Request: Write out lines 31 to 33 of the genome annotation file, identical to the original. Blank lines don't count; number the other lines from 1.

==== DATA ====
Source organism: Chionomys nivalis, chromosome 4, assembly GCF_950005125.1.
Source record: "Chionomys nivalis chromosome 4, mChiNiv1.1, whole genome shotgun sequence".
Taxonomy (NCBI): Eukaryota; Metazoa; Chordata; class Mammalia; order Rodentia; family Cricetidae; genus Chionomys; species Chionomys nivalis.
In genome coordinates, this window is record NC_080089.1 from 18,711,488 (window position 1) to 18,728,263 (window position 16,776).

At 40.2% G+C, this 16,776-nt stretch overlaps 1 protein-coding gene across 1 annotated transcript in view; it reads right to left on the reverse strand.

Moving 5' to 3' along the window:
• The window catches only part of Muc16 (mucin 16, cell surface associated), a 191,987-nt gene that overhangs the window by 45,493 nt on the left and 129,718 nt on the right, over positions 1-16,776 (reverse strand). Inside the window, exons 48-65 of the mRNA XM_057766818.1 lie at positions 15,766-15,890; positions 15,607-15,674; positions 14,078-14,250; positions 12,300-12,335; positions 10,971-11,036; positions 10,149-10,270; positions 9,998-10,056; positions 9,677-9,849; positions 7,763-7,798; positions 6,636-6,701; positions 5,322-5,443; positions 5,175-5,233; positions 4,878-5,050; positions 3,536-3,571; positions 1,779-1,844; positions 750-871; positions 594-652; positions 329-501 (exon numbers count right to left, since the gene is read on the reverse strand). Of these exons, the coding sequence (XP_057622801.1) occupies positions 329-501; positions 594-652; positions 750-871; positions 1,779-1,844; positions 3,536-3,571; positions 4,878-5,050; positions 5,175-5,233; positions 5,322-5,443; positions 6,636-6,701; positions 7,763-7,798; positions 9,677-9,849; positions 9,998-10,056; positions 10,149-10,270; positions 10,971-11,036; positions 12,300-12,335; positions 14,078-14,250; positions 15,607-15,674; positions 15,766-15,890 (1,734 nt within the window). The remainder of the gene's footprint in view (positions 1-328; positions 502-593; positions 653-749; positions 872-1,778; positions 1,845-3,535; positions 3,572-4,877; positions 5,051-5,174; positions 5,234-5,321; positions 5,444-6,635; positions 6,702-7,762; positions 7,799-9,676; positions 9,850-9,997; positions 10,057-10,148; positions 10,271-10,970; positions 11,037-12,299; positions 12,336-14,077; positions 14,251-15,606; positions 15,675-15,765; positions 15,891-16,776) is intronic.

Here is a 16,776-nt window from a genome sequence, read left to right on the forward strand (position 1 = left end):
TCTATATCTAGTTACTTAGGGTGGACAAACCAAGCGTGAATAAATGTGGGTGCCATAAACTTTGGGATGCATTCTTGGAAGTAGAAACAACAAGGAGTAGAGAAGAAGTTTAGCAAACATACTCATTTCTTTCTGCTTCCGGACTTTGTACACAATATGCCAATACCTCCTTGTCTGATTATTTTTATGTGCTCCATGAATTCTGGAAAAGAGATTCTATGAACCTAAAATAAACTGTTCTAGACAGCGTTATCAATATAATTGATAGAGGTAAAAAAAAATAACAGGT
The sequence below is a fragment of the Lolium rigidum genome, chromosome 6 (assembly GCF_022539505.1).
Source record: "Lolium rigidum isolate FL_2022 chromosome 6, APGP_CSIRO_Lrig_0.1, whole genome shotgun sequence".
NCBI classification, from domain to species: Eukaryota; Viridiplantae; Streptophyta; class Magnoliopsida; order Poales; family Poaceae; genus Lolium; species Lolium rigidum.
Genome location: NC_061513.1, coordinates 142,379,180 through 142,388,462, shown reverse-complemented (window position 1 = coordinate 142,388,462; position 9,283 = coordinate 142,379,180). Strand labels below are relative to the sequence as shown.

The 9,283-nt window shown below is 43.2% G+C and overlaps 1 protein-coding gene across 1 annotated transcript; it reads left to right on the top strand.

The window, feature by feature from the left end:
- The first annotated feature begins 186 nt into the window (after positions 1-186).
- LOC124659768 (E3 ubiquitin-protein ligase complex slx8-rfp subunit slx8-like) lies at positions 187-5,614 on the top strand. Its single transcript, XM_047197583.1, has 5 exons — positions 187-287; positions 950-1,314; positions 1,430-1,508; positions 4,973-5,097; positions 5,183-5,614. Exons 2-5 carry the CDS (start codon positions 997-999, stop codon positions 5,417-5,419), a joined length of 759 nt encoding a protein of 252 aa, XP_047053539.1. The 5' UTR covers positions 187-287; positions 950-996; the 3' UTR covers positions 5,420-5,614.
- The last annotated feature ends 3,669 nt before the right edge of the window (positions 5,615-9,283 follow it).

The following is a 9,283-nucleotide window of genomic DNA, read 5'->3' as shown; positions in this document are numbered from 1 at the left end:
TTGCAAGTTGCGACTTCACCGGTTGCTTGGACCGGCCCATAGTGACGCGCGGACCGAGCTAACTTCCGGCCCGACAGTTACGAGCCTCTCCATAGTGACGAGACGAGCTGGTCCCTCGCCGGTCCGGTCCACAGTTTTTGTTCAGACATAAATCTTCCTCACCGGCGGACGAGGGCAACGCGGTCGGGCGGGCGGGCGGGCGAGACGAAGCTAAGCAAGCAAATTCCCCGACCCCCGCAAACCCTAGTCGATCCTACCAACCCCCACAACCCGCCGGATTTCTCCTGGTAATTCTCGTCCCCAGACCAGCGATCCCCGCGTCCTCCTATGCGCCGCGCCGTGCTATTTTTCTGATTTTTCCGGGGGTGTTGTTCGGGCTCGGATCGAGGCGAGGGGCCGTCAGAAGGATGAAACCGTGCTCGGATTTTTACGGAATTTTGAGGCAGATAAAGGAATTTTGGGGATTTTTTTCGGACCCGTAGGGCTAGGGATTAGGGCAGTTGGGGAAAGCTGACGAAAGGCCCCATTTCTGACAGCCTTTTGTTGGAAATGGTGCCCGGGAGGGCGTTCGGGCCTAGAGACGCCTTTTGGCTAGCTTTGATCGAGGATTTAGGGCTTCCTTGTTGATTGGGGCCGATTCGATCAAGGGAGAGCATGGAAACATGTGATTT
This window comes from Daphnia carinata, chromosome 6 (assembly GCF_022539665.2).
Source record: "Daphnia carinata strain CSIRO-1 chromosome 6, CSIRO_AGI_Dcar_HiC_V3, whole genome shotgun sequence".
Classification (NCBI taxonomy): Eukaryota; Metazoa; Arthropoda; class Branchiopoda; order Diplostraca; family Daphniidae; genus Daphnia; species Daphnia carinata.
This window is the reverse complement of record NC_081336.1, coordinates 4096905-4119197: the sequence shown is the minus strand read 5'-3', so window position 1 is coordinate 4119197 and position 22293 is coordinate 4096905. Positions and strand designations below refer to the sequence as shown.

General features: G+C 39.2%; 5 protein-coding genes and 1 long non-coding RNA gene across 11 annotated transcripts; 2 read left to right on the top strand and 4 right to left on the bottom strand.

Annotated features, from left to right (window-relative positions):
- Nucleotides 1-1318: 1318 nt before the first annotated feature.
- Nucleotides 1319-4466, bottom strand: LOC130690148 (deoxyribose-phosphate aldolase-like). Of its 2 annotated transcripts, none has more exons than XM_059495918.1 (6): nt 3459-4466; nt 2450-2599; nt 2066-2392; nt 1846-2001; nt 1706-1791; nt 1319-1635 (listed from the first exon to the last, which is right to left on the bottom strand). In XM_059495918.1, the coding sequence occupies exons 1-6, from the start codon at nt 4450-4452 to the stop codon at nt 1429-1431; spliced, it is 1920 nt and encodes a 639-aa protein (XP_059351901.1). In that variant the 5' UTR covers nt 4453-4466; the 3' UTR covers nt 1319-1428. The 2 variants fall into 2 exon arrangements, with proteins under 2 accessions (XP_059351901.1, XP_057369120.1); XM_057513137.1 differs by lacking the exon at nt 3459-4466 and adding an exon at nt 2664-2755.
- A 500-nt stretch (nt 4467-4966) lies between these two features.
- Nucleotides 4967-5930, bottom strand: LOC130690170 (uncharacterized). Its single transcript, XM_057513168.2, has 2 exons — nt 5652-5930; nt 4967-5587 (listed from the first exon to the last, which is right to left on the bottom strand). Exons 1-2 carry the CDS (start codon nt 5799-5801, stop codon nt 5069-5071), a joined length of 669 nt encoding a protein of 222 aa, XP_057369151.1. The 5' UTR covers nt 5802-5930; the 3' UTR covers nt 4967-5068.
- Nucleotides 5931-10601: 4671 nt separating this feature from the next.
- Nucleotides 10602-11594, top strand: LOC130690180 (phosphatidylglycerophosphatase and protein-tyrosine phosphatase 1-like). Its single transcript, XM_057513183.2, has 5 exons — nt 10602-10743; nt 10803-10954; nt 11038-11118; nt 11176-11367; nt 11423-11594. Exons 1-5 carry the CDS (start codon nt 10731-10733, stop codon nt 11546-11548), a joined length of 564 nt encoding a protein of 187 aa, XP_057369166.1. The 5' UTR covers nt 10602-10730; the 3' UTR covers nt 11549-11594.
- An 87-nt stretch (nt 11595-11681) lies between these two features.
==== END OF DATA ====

- Nucleotides 5931-10601: 4671 nt separating this feature from the next.
- Nucleotides 10602-11594, top strand: LOC130690180 (phosphatidylglycerophosphatase and protein-tyrosine phosphatase 1-like). Its single transcript, XM_057513183.2, has 5 exons — nt 10602-10743; nt 10803-10954; nt 11038-11118; nt 11176-11367; nt 11423-11594. Exons 1-5 carry the CDS (start codon nt 10731-10733, stop codon nt 11546-11548), a joined length of 564 nt encoding a protein of 187 aa, XP_057369166.1. The 5' UTR covers nt 10602-10730; the 3' UTR covers nt 11549-11594.
- An 87-nt stretch (nt 11595-11681) lies between these two features.